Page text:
Salt is a pretty essential ingredient in our kitchens. We use it all the time, but did you know that not all salt is created equal?
The most common salts on the go tend to be table salt, kosher salt, and sea salt.
Table salt is the most processed and most commonly used in homes across America. This type of salt is scraped down until most of its minerals are removed. It even has dextrose in it. You know what that is, right? SUGAR!
Sea salt is pretty straightforward. Harvested from the sea, and evaporated naturally in the sun, sea salt is much less processed than table salt. Its large granules make for a nice garnish for soups and salads. They don’t dissolve well though, so you might not want to use sea salt as your everyday salt unless you can find it nice and finely ground.
Kosher salt is known for its easy dissolvability; it’s just regular table salt rolled out into a flake, easy to dissolve, less dense than table salt and therefore it’s common to use a lot less. Chefs like using kosher salt because its granules give food a bit of a subtle crunch.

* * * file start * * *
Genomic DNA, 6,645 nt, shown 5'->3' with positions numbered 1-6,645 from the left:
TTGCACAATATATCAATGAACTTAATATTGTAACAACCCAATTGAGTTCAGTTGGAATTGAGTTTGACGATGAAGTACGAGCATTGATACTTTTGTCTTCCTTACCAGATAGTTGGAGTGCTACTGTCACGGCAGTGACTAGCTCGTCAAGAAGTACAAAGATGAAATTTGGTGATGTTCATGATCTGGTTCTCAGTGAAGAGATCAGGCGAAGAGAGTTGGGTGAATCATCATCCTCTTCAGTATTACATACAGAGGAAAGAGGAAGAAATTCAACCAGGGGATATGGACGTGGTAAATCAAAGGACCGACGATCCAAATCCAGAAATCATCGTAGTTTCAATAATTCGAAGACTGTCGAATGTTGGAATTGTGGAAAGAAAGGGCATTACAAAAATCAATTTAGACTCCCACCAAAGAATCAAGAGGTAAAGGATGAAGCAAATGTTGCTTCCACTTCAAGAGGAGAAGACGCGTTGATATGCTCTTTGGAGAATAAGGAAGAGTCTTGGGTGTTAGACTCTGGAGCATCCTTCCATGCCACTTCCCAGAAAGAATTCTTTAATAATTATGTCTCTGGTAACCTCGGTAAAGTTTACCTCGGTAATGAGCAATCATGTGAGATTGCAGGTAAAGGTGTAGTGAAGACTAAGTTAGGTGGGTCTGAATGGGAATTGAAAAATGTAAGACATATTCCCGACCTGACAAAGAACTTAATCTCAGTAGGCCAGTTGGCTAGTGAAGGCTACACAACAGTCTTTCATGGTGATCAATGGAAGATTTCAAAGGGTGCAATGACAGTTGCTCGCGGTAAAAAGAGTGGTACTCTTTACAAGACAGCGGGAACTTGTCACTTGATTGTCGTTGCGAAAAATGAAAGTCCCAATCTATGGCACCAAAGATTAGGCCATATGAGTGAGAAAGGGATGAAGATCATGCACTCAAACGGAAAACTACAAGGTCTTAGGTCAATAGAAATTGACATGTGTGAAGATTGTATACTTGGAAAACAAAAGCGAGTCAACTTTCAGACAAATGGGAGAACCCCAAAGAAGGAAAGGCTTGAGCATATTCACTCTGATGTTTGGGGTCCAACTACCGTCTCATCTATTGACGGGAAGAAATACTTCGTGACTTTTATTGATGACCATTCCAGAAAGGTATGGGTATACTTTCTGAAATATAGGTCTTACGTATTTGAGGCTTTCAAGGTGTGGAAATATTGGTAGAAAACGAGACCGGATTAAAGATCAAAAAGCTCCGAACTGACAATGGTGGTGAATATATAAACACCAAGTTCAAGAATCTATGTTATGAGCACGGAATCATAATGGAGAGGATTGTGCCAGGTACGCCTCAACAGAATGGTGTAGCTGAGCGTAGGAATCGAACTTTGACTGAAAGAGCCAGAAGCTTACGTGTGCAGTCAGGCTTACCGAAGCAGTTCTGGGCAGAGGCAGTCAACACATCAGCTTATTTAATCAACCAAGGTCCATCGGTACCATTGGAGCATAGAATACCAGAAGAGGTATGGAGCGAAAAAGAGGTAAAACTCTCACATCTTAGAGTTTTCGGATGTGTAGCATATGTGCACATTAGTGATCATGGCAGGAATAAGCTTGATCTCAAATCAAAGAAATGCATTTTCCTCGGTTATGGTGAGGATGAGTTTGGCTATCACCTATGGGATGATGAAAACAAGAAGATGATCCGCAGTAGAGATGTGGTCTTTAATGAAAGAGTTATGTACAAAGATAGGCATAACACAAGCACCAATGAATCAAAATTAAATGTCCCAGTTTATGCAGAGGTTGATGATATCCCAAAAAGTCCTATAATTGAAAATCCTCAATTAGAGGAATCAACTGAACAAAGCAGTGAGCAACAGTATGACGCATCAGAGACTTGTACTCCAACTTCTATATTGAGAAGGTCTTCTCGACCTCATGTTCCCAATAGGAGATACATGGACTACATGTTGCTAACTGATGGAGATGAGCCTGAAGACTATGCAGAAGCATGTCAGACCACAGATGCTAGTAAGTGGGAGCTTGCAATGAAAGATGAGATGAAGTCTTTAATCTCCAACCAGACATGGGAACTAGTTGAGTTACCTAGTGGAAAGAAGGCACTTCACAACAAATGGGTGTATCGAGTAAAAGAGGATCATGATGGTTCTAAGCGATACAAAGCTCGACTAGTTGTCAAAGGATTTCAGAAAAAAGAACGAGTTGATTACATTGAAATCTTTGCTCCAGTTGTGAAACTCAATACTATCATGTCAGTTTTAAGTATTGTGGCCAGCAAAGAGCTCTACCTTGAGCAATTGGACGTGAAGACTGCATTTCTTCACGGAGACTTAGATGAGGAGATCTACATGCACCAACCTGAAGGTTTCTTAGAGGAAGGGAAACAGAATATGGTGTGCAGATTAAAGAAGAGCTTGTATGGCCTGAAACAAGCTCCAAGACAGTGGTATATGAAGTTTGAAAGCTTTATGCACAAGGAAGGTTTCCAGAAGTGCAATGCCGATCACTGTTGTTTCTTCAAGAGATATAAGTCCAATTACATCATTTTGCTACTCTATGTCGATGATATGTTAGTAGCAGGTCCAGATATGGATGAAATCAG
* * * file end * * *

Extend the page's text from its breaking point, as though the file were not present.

Gray salt is considered to be a high-quality salt and most of its minerals are still intact.
My favorite salt for cooking though is pink Himalayan salt. It’s perfectly pink in color and typically comes in a grinder for a good fresh flavor. I love it! Some of the minerals found in Himalayan salt are calcium, iron, copper, potassium, and magnesium.
And then there are Epsom salts. Don’t use them in your cooking but definitely in your tub. I use 2 cups in a big bathtub and soak for 20 minutes. Ahh….try it yourself!
These are some seriously beneficial minerals you’re adding to your meal just by adding a bit of pretty pink flavor!
PS–Speaking of benefits, you should see what members of our Hot Melt 30 group have gotten out of the program! Look at what Alice said:
You can see results just like Alice! Click here to join this amazing support group! 🙂
So where do you all get your iodine without getting it in iodized salt? We don’t live anywhere near an ocean and don’t have a good local source of fish or seaweed. We are really rural and people here would never eat seaweed…. Other ideas?
I am also curious what the suggestions are.
I use the sea salt from Greece, it has iodine in it according to the bottle.
Getting Iodine from sea weed is best, if you are unwilling to eat it. I would check with your health care provider for advice on how to get iodine.
From fish! Eat fish every week, greens and sea vegetables. That will get you what you need. 🙂